OK, let’s get in the mood.
Why October 21?
Unless called sooner (and at least 36 days after the last election), a federal election must be held on the 3rd Monday of October in the 4th calendar year following the previous federal election. Our last election was on October 19, 2015. Presto, we’re off! (Incidentally, Pierre Elliott Trudeau was born on October 18, 1919, just 3 days short of 100 years before Justin tries for a second term.)
Why fall for that?
Autumn is tops for elections in Canada. We’ve held 14 fall votes, 12 summer, nine spring, and only five winter.
Can you take a selfie with your ballot?
Nope. Taking a picture of a marked ballot is illegal. It violates the secrecy of the vote under the Canada Elections Act. It’s also a violation to publish a photo of a marked ballot in any way, including on social media.
How many of us can vote?
Canada’s first federal election, in 1867, had 361,028 eligible voters from a population of 3,230,000 (11.2%). In 2015, there were 25,939,742 from a population of 33,476,688 (77.5%).
How many of us actually do?
The highest recorded federal election turnout was in 1958, at 79.4% per cent of eligible voters. Turnout in our last election was 68.3%. The lowest ever was recorded in 1882, at 32%.
When did women win full voting rights in federal elections?
1918, 100 years ago last year. Women could vote in 1917, but only if they had close relatives in the military. (Incidentally, Manitoba became the first province to grant women the right to vote in provincial elections, in 1916.)
Only three Canadian ridings can boast being home to two different prime ministers. Of the three, two were in Alberta: Calgary West (R.B. Bennett and Stephen Harper), and Prince Albert (Mackenzie King and John Diefenbaker). The third was Quebec East.
If you can’t win at home…
Mackenzie King, at various times, represented five different ridings in three provinces: Waterloo North, Glengarry and York North in Ontario, Prince in PEI, and Prince Albert in Alberta. Political advice from his dog, perhaps?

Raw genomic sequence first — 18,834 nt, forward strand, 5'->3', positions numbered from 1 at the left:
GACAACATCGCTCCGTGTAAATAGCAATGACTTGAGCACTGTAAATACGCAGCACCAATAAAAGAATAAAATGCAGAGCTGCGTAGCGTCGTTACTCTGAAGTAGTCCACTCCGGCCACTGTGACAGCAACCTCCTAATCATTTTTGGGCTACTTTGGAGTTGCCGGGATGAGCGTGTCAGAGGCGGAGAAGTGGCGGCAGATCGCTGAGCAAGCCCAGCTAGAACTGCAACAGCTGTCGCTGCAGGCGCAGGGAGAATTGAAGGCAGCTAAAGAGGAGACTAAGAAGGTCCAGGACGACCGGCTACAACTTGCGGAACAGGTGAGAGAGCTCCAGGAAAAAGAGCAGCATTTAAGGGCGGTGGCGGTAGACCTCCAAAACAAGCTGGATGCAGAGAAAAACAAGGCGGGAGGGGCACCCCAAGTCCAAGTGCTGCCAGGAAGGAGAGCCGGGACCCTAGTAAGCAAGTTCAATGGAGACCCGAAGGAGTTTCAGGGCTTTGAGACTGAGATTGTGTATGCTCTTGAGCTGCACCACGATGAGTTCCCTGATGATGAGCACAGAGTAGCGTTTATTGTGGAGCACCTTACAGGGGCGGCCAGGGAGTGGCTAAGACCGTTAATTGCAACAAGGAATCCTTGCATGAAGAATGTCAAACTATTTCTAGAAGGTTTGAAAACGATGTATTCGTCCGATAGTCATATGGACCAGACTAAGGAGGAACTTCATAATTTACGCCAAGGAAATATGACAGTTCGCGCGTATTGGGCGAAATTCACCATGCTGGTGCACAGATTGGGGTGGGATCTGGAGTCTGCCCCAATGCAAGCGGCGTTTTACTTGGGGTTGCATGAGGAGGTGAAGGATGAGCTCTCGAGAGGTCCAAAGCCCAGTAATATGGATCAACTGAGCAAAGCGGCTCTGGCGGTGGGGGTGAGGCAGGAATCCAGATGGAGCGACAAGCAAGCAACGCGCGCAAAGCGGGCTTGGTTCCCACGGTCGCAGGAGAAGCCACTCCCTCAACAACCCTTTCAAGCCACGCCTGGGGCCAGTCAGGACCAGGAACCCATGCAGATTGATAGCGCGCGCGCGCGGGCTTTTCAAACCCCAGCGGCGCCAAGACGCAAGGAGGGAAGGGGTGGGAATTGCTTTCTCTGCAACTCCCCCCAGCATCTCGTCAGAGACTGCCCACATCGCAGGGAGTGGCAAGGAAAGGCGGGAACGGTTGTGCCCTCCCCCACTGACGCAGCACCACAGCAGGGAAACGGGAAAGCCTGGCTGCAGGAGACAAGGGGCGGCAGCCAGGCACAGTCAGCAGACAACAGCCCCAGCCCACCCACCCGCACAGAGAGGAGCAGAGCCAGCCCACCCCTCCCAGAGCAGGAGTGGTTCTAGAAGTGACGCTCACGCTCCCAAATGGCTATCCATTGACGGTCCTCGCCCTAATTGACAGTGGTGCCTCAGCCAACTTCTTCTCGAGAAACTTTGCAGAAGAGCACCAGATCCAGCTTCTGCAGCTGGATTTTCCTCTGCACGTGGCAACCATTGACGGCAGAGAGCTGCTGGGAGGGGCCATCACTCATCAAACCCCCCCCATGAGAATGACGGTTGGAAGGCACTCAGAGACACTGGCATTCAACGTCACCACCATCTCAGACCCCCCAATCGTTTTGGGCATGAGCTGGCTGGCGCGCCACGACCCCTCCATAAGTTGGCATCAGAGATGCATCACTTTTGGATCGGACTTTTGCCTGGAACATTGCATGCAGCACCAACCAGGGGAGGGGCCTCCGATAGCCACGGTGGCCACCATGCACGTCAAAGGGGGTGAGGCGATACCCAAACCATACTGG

Quebec holds the record for sprouting the most prime ministers, at eight: Sir John Abbott, Sir Wilfrid Laurier, Louis St. Laurent, Pierre Trudeau, Brian Mulroney, Jean Chrétien, Paul Martin, and, of course, Justin Trudeau.
Covering your bases
Election laws once allowed people to run in more than one riding. Sir John A. once ran in three: Kingston (Ontario), Marquette (Manitoba), and Victoria (B.C.) When he lost in Kingston, was acclaimed in Marquette, and won Victoria, he resigned the Manitoba seat and held Victoria. He was later re-elected in Kingston.
“Say no to mass immigration!” (Maxime Bernier)
In 1867, 79% of the people living in Canada were born in Canada. These 2,616,063 people were called “Natives of British America.” By 2016 (last census), 78.5% were born here. Though Canadians can boast (or decry) having the highest proportion of foreign born among the G8 countries at about 21% (the USA sits at only 13.7 percent, Donald), that percentage has remained virtually unchanged since Confederation.
Let the first be last
From 1965-93, Cornelius the First was the de facto leader of the Rhinoceros Party of Canada. And in 1993, magician Doug Henning ran as a member of that “uplifting” federal political party, the Natural Law Party of Canada.
Neither has ever been elected Prime Minister. Darn…
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